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Amazon land grabbers assail ecotourism paradise in Brazil

Brazil’s Alter do Chao, a sleepy village that blends rainforest and beaches, bet on tourism and scored big. Visitors flocked here to eat Amazonian river fish while gazing out over the water, and to take day trips offering the chance to meet Indigenous people and see pink dolphins.

But this once pristine place is discovering that the perils of becoming a can’t-miss destination extend beyond hordes of weekend warriors sapping its unspoiled charm. Problems rife throughout the Amazon region — land grabbing, illegal deforestation and unsanctioned construction — are plaguing this ecotourism hot spot.

By 2018, land grabbing had grown so pervasive that one of Brazil’s environmental protection agencies said Alter do Chao needed “urgent interventions against the rise of invaders” so it could preserve 67% of its protected areas.

Fisherman Alfredo Jose Branco fixes his net at his home in Alter do Chao, district of Santarem, Para state, Brazil, Thursday, Aug. 27, 2020. Branco was born and raised in this once-isolated Brazilian Amazon district, a tropical paradise that blends dense rainforest and beaches by the clear waters of the Tapajós river. (AP PhotoAndre Penner)

One month later, President Jair Bolsonaro, who has pledged to promote development of the Amazon, was inaugurated.

Alter do Chao’s struggle with land grabbers has only worsened since, residents and activists say, with lawbreakers more brazen about occupying land, then slashing and burning forest to make way for houses and fields. Meanwhile, dozens of projects in this riverside village known as the “Amazon Caribbean” have advanced despite being built within protected areas or lacking proper permits.

Most newcomers say they want to buy land legally and cheaply, said Ederson Santos, a motorboat driver. Failing that, however, many are happy to fence off any unoccupied area and claim it as their own.

Fishermen walk on their boat as they fish in the Tapajos river in Alter do Chao, district of Santarem, Para state, Brazil, Thursday, Aug. 27, 2020. Last year a massive fire, whose origins are still under investigation, destroyed an area equivalent to 1,600 soccer fields in Alter do Chão. (AP PhotoAndre Penner)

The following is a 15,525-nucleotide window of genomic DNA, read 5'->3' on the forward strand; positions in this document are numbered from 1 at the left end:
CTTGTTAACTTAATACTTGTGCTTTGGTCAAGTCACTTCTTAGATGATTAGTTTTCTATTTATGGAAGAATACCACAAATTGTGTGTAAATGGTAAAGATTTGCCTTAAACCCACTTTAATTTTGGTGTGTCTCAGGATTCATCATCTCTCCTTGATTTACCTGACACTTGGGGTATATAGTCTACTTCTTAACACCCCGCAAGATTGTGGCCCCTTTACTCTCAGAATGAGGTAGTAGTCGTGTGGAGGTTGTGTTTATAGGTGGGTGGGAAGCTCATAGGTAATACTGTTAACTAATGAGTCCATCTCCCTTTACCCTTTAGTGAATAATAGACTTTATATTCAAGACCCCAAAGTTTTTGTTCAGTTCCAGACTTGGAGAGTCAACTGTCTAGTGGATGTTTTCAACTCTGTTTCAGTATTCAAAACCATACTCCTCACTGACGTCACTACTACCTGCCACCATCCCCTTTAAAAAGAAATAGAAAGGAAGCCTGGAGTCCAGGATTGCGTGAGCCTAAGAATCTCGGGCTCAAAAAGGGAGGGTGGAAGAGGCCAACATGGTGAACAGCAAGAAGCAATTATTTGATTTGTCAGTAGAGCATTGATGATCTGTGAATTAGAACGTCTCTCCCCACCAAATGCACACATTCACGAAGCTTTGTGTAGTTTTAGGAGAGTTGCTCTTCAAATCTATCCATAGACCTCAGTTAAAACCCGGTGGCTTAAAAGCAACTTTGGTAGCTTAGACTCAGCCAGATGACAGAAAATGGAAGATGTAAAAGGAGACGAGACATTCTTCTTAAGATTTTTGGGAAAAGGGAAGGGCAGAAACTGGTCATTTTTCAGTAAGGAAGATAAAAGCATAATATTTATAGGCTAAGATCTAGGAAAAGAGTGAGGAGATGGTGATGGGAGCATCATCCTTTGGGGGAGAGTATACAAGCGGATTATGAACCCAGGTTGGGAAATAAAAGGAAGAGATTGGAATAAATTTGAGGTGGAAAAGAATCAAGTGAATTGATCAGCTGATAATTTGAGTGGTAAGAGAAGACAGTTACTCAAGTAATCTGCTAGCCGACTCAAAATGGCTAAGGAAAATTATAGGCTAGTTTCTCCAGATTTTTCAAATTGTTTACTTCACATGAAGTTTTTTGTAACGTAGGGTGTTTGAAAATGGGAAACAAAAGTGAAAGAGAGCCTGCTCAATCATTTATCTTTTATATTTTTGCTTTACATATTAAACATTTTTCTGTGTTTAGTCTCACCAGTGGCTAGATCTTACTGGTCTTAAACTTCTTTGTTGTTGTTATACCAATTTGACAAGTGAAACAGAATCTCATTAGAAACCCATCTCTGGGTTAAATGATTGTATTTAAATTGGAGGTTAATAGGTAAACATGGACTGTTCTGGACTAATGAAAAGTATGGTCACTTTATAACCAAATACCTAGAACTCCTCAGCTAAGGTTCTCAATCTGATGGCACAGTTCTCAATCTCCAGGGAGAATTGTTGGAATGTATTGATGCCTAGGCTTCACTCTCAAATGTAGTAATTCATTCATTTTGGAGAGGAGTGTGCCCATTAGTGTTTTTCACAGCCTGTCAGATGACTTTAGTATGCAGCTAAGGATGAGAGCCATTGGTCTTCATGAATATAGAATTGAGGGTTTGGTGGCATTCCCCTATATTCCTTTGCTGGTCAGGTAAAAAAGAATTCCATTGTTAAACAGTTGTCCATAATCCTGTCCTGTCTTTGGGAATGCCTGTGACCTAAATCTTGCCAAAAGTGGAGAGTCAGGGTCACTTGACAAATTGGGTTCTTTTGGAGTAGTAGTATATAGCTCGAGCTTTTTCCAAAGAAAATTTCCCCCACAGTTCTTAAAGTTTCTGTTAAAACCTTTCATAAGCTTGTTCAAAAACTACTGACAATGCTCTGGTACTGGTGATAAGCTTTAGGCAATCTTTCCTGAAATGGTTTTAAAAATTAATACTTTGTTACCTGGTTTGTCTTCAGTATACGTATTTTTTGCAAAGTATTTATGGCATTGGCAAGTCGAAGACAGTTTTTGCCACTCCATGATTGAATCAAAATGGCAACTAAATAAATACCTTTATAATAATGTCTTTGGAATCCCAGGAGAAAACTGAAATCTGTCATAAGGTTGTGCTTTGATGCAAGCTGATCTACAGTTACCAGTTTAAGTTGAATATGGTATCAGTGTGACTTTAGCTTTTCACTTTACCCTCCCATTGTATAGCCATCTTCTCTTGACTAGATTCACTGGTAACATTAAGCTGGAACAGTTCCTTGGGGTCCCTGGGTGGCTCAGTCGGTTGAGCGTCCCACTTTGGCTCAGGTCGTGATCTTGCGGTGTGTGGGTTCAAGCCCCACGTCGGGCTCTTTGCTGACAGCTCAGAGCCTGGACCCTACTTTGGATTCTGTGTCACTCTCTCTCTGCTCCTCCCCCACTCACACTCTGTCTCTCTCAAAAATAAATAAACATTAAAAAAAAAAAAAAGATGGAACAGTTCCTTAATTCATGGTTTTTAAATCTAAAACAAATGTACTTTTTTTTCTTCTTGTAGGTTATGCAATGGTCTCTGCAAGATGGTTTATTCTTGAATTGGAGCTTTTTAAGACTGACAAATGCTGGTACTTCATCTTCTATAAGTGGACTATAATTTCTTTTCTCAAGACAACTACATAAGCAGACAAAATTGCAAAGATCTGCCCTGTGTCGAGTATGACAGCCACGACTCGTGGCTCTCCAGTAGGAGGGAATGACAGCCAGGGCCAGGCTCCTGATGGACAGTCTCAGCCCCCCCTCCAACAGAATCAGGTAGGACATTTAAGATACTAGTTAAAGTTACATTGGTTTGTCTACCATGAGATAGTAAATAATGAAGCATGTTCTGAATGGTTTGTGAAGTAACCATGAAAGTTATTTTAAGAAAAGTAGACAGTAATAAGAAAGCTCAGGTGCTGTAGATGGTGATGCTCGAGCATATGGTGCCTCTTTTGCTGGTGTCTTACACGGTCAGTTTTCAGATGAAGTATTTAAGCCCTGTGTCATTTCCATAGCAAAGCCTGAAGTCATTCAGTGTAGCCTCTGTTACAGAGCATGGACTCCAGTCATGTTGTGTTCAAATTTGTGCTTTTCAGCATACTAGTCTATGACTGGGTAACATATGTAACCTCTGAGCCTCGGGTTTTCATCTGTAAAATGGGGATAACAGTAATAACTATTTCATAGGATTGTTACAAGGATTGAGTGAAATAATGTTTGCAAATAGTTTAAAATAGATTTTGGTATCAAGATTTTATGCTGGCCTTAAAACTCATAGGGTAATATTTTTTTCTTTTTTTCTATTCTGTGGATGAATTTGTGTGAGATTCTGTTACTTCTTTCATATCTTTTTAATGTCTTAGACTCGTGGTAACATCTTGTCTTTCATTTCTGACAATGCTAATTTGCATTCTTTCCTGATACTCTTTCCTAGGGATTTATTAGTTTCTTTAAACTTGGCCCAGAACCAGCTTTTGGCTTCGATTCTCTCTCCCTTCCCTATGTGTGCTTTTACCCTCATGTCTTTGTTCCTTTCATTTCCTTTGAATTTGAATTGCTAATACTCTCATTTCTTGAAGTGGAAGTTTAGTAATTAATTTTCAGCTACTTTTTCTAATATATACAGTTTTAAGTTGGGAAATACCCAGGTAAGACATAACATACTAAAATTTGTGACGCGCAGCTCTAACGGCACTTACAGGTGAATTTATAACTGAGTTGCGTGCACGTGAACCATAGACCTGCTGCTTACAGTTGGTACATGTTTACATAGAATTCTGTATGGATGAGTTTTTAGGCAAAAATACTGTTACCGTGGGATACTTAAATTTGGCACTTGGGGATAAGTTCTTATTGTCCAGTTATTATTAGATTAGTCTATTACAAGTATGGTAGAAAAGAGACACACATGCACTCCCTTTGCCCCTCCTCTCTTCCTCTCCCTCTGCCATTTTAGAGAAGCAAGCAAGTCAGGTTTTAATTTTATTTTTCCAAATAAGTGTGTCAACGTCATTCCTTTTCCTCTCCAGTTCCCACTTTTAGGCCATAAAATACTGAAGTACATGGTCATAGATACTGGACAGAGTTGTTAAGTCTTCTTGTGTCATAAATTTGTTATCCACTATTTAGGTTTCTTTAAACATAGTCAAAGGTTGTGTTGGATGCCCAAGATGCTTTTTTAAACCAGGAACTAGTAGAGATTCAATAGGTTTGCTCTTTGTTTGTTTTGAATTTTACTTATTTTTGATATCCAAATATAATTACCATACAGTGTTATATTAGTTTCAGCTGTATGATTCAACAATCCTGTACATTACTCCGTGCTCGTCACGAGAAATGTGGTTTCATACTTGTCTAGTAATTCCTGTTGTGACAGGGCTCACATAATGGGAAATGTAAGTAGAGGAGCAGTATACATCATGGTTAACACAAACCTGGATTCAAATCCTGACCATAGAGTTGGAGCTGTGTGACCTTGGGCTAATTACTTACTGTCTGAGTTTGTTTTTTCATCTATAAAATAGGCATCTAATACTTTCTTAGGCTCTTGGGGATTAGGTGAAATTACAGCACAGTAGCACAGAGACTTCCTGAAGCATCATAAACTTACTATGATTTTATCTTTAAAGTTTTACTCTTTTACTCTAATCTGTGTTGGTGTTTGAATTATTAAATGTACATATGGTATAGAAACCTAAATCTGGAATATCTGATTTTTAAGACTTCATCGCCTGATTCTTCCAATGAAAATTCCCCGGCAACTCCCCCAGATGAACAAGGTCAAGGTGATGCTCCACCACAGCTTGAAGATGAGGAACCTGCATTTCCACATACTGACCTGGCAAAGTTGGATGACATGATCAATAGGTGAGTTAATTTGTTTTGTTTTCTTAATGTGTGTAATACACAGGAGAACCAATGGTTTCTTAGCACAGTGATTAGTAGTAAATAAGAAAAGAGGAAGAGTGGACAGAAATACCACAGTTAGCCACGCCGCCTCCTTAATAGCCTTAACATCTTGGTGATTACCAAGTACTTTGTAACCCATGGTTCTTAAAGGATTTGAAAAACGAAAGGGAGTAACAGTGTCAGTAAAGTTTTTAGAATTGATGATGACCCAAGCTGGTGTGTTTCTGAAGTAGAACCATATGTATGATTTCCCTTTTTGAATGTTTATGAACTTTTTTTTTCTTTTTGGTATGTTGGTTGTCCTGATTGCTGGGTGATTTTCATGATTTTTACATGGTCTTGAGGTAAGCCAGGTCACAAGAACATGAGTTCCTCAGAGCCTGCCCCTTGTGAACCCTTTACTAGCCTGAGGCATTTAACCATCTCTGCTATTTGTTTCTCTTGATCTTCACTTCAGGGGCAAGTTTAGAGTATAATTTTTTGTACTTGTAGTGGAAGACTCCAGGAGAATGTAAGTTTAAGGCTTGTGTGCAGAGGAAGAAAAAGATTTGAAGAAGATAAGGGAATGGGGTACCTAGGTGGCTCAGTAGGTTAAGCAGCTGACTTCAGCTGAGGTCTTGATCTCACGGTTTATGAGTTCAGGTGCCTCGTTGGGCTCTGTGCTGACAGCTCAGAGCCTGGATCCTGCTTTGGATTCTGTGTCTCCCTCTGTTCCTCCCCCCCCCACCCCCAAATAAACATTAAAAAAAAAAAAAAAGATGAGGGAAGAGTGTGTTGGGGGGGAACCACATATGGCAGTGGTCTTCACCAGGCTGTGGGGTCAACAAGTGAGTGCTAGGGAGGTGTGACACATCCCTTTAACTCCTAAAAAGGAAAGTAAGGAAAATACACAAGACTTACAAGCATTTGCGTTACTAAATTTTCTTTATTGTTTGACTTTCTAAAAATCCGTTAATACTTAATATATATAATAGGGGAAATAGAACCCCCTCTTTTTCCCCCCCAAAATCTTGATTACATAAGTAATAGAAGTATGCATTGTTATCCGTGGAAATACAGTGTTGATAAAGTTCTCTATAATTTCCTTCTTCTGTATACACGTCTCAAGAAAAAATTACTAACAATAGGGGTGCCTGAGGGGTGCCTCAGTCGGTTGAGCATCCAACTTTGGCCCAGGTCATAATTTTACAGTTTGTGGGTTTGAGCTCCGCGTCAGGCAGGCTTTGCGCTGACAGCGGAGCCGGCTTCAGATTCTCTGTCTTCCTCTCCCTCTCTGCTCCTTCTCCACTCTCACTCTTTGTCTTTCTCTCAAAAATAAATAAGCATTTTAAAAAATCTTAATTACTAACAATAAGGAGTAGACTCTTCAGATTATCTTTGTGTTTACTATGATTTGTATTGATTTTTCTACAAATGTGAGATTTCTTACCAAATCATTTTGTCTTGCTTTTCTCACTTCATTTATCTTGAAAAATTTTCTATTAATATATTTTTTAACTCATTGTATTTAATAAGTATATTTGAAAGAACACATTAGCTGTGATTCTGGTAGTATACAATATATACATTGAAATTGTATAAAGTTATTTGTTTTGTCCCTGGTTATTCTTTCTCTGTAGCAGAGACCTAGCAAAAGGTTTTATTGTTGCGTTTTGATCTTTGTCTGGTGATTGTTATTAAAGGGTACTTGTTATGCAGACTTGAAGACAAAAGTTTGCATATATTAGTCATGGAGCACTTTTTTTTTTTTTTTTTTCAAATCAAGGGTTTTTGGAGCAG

Santos brought The Associated Press to a recent development near the so-called Enchanted Forest, where a massive pier now links to an expansive home beside a stream. Land grabbers like this have seized many of the 17 nearby waterways, he said.

“The family that lives there never asked permission for any of this. The house, the construction, nothing. Everyone knows,” said Santos, 47. “Now they are putting wooden stakes in the water. Soon there will be a net so no one else can come here.”

The residents weren’t home the day the AP visited, and Santos said he doesn’t know the owner’s name.

A fisherman shows his catch from the Tapajos river in Alter do Chao, district of Santarem, Para state, Brazil, Thursday, Aug. 27, 2020. Fishermen say they can no longer depend on the river to support their families, as its currently stormy waters scare much of the fish away. They blame that on cargo ships and ferries routed to the Santarém port, which takes Brazil's soybeans, beef and corn abroad. (AP PhotoAndre Penner)

Land grabbing consists of invading public areas and getting documents, forged or not, to certify their possession. Brazil doesn’t have a registry consolidating all municipal, state and federal records for landowners, making it easier for criminals.

Historically, Brazil has done little to stop land grabbing in the vast Amazon. But Alter do Chao should be easier to monitor; it has a total protected area of only 66 square miles (170 square kilometers) and has several non-profit organizations dedicated to its defense.

City Hall in the municipality of Santarem, which runs the village, said in a statement that its agents are constantly conducting preemptive raids to stop land grabbing, but provided no details. Residents said local environment enforcement agents are hardworking, but too few.

People swim in Alter do Chao, district of Santarem, Para state, Brazil, Thursday, Aug. 27, 2020. One of Brazil’s trendiest destinations, Alter do Chão welcomes up to 100,000 visitors each year in the high season, though considerably less in 2020 because of the COVID-19 pandemic. (AP PhotoAndre Penner)

Rilson Maduro, owner of a restaurant dishing up Amazon cuisine like the tucunare fish, says development is also erasing the area’s origins. Ceramics and bones from his ancestors, of the Borari Indigenous group, have been found there over the years.

“Some land grabbers went there because they like the view, others because it is good for agriculture,” he said. “We want to keep it intact because of our history.”

A seven-story tower under construction near the waterfront will be Alter’s tallest building when it is completed; projects like it will house a growing population of tourists and residents.